Adam Hayward Image
“Can you write a blog for us Adam?” they said. “About how Dementia Awareness week went and how I ran my Dementia Friends Sessions?”, “Yeah, no problem!” was my immediate response on the telephone. Then I turned to my wife, George, “So, what’s a ‘blog’?”
I have been a nurse for 8 years now, mainly looking after older people in hospital settings. Somewhere between Christmas and New Year I decide that I was going to say “yes” to as many opportunities that came my way and see where life took me. Not so much a New Years resolution, more a personal experiment in positive thinking.
One such opportunity arose during a meeting in Nottingham with the Dementia Action Alliance. It was mid April and Dementia Awareness Week was rapidly approaching. I realised the potential that the Dementia Friends programme has for raising awareness and making dementia friendly communities a reality. My grand idea was to deliver short sessions during work breaks, with a light, interesting but enjoyable approach to as many people as I could.
First I had to become a Dementia Friends Champion, something I achieved one showery Friday in Milton Keynes Library. It was a great day that filled me with ideas about what to do next. I decided that the best way to sign up as many people as possible to the Dementia Friends programme would be to book a room within my hospitals education centre and advertise the sessions as soon as possible. I booked two rooms on each day for the whole week (ten sessions in total) and advertised the sessions via the Dementia Friends website and on my works bulletin board. Not really expecting much response, I got on with ‘business as usual’ and half forgot about it.
The week before Dementia Awareness week, I practiced my Dementia Friends session on George and my sister, Ann. We all stood around a laptop in our kitchen, stirred dinner, drank a beer, drew some pictures of a penny and talked about dementia. After 30 minutes, dinner was ready, and I had signed up my first two Dementia Friends!
I’ve never really been a fan of Monday, even less so lately. Our two boys, Thomas (5) and Nathan (2), insist on waking at 5:30 for their daily monster hunt around our bedroom before charging downstairs to continue their 120 decibel demolition derby. At least I have no need for an alarm clock anymore! After the breakfast club and nursery drop off, it was a cup of tea on the run before meetings and a look at my overfull voicemail and email inboxes. By far, the highlight of my working day was the Dementia Friends sessions! Informal and chatty, both sessions over-ran the allotted 35 minutes, but it was great to see people discussing dementia and what it means to them. Mainly attended by staff from the hospital, it was also nice to see a group of volunteers. I really enjoyed dishing out the badges, though working during my breaks left no room for lunch! This was rectified with a sausage and mash mountain for tea.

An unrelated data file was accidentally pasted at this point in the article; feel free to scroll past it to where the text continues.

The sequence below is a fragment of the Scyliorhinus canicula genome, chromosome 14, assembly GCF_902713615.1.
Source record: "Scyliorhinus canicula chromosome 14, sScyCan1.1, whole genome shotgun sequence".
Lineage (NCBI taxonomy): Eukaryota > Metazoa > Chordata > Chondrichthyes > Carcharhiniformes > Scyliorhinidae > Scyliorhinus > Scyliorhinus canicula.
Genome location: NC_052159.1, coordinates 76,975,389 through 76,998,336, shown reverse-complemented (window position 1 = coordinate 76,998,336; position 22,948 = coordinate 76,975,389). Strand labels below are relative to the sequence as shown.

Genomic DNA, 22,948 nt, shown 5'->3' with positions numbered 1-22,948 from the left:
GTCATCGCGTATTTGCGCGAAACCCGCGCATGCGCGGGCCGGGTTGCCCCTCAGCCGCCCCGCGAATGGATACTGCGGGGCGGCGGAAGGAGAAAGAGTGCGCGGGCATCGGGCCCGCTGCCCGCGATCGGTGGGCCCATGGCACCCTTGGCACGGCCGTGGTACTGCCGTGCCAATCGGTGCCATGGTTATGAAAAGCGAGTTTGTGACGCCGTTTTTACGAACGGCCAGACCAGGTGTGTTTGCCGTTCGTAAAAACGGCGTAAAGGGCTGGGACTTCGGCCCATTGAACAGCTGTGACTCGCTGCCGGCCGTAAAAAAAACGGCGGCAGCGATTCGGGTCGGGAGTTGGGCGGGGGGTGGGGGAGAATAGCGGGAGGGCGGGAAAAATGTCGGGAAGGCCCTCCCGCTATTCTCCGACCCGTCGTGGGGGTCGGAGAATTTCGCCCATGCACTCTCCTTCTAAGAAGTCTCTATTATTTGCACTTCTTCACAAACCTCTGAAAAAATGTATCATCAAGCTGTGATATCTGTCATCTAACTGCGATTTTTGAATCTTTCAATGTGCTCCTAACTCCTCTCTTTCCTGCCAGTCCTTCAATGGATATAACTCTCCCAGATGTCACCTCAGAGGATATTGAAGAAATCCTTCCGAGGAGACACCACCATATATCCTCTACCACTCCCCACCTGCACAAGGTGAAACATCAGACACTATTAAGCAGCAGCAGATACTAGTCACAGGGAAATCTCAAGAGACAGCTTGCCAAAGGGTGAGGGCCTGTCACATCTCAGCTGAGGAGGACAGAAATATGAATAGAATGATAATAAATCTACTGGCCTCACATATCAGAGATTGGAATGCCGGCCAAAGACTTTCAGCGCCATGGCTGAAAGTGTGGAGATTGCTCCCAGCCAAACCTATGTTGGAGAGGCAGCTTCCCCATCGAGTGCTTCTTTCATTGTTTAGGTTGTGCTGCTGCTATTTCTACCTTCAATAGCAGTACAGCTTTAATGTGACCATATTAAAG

The breakfast club and nursery run again, then a full days work. I’d decided to include a short video in the sessions. I found myself needing something to break up the session a little, especially if the group was quiet. I used a video I found on the Alzheimer’s Society YouTube account (the one with Fiona Philips) and it worked well (it also gave me a couple of minutes to eat some lunch). The sessions were better attended than I anticipated, I even had to find a couple of extra chairs! A small group of local solicitors came to the session in the afternoon.
By far the busiest day of the week. The sessions were great and I felt much more confident in my delivery. A few more solicitors attended, though I’m not sure what they made of it all (they were a bit quiet). I introduced the ‘who is right’ game into the sessions to get people moving, most people are keen, though a few didn’t like the idea of leaving their seats and walking about.
After two well attended sessions I signed up my boys to be dementia friends. Their pledge is to visit their Great Grandmother more often as her dementia disappears when sings and plays with them at her care home. Thursday was finished off with an evening sat in front of the computer, putting the finishing touches to an assignment for my degree module. I was glad to see my bed that night!
The morning session was well attended. A group of physiotherapists came, though they were a little shy. The afternoon session had only a few people turn up. It was by far the longest session, running over by nearly 45 minutes. The discussions were interesting, emotional and funny. I was proud to be signing up such committed, selfless people to be Dementia Friends. If these people are the foundation of our dementia friendly communities, we are on our way to making real change for people living with dementia!
In a nutshell, that was my dementia awareness week. I’m planning to deliver more sessions in the near future, though I’ll space them out a little more. I have the local Women’s Institute booked in for October, and I am doing a session at our annual family barbeque in August (let’s hope the sun shines!). I am also finalising a British Sign Language interpreted Dementia Friends session to deliver to the deaf community in the midlands in the next few weeks.